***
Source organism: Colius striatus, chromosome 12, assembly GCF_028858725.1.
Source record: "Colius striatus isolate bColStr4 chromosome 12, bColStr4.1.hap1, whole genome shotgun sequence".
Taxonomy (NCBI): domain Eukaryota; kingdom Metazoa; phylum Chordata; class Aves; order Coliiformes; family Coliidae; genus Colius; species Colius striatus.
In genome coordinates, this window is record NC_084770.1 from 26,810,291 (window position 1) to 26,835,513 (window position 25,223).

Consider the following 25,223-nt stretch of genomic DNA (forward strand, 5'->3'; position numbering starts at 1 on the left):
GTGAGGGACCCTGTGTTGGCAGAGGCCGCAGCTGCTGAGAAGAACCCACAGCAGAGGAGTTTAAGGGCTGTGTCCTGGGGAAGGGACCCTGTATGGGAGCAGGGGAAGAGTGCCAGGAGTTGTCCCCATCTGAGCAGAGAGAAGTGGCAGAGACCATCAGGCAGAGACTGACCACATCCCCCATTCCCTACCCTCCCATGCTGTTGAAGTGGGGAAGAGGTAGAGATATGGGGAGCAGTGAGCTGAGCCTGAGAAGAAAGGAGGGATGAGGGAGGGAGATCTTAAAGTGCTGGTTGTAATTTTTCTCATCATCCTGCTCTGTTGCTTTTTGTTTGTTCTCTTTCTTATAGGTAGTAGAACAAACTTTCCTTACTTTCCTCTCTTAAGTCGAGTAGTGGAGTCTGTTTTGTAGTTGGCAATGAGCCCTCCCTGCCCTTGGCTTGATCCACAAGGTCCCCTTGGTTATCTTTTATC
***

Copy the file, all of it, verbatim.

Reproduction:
Source organism: Colius striatus, chromosome 12, assembly GCF_028858725.1.
Source record: "Colius striatus isolate bColStr4 chromosome 12, bColStr4.1.hap1, whole genome shotgun sequence".
Taxonomy (NCBI): domain Eukaryota; kingdom Metazoa; phylum Chordata; class Aves; order Coliiformes; family Coliidae; genus Colius; species Colius striatus.
In genome coordinates, this window is record NC_084770.1 from 26,810,291 (window position 1) to 26,835,513 (window position 25,223).

Consider the following 25,223-nt stretch of genomic DNA (forward strand, 5'->3'; position numbering starts at 1 on the left):
GTGAGGGACCCTGTGTTGGCAGAGGCCGCAGCTGCTGAGAAGAACCCACAGCAGAGGAGTTTAAGGGCTGTGTCCTGGGGAAGGGACCCTGTATGGGAGCAGGGGAAGAGTGCCAGGAGTTGTCCCCATCTGAGCAGAGAGAAGTGGCAGAGACCATCAGGCAGAGACTGACCACATCCCCCATTCCCTACCCTCCCATGCTGTTGAAGTGGGGAAGAGGTAGAGATATGGGGAGCAGTGAGCTGAGCCTGAGAAGAAAGGAGGGATGAGGGAGGGAGATCTTAAAGTGCTGGTTGTAATTTTTCTCATCATCCTGCTCTGTTGCTTTTTGTTTGTTCTCTTTCTTATAGGTAGTAGAACAAACTTTCCTTACTTTCCTCTCTTAAGTCGAGTAGTGGAGTCTGTTTTGTAGTTGGCAATGAGCCCTCCCTGCCCTTGGCTTGATCCACAAGGTCCCCTTGGTTATCTTTTATC